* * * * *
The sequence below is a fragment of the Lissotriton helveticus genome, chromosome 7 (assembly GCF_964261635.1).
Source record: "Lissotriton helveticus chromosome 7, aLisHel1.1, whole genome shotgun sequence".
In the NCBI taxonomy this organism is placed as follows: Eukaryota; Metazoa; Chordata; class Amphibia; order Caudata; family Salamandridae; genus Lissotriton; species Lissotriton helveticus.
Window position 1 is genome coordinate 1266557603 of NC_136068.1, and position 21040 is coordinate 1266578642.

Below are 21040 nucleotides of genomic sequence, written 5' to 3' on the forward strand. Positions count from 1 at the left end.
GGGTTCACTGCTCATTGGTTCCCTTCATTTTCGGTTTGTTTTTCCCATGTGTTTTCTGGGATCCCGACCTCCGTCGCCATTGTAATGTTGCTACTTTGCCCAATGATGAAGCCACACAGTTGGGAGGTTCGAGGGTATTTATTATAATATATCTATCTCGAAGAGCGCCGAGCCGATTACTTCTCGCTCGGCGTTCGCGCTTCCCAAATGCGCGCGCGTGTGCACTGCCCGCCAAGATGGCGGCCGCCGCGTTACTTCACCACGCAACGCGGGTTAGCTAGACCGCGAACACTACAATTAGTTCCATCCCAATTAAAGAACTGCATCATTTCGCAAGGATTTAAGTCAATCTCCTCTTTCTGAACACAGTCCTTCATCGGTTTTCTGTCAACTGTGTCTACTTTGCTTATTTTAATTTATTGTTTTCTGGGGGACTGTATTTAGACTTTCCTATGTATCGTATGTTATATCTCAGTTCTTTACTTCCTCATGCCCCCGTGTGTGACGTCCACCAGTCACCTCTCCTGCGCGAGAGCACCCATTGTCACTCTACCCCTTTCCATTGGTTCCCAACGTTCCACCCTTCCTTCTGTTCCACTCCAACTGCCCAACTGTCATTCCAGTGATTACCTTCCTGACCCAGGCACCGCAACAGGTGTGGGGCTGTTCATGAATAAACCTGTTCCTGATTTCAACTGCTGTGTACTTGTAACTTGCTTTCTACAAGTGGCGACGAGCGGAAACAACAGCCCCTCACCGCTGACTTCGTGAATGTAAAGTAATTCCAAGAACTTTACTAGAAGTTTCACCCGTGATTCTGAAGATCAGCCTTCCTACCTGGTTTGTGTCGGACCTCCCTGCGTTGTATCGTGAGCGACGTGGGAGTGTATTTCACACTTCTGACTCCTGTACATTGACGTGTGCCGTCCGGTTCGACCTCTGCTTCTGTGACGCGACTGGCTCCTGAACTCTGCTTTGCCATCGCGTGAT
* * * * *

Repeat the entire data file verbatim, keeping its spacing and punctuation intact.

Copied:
The sequence below is a fragment of the Lissotriton helveticus genome, chromosome 7 (assembly GCF_964261635.1).
Source record: "Lissotriton helveticus chromosome 7, aLisHel1.1, whole genome shotgun sequence".
In the NCBI taxonomy this organism is placed as follows: Eukaryota; Metazoa; Chordata; class Amphibia; order Caudata; family Salamandridae; genus Lissotriton; species Lissotriton helveticus.
Window position 1 is genome coordinate 1266557603 of NC_136068.1, and position 21040 is coordinate 1266578642.

Below are 21040 nucleotides of genomic sequence, written 5' to 3' on the forward strand. Positions count from 1 at the left end.
GGGTTCACTGCTCATTGGTTCCCTTCATTTTCGGTTTGTTTTTCCCATGTGTTTTCTGGGATCCCGACCTCCGTCGCCATTGTAATGTTGCTACTTTGCCCAATGATGAAGCCACACAGTTGGGAGGTTCGAGGGTATTTATTATAATATATCTATCTCGAAGAGCGCCGAGCCGATTACTTCTCGCTCGGCGTTCGCGCTTCCCAAATGCGCGCGCGTGTGCACTGCCCGCCAAGATGGCGGCCGCCGCGTTACTTCACCACGCAACGCGGGTTAGCTAGACCGCGAACACTACAATTAGTTCCATCCCAATTAAAGAACTGCATCATTTCGCAAGGATTTAAGTCAATCTCCTCTTTCTGAACACAGTCCTTCATCGGTTTTCTGTCAACTGTGTCTACTTTGCTTATTTTAATTTATTGTTTTCTGGGGGACTGTATTTAGACTTTCCTATGTATCGTATGTTATATCTCAGTTCTTTACTTCCTCATGCCCCCGTGTGTGACGTCCACCAGTCACCTCTCCTGCGCGAGAGCACCCATTGTCACTCTACCCCTTTCCATTGGTTCCCAACGTTCCACCCTTCCTTCTGTTCCACTCCAACTGCCCAACTGTCATTCCAGTGATTACCTTCCTGACCCAGGCACCGCAACAGGTGTGGGGCTGTTCATGAATAAACCTGTTCCTGATTTCAACTGCTGTGTACTTGTAACTTGCTTTCTACAAGTGGCGACGAGCGGAAACAACAGCCCCTCACCGCTGACTTCGTGAATGTAAAGTAATTCCAAGAACTTTACTAGAAGTTTCACCCGTGATTCTGAAGATCAGCCTTCCTACCTGGTTTGTGTCGGACCTCCCTGCGTTGTATCGTGAGCGACGTGGGAGTGTATTTCACACTTCTGACTCCTGTACATTGACGTGTGCCGTCCGGTTCGACCTCTGCTTCTGTGACGCGACTGGCTCCTGAACTCTGCTTTGCCATCGCGTGAT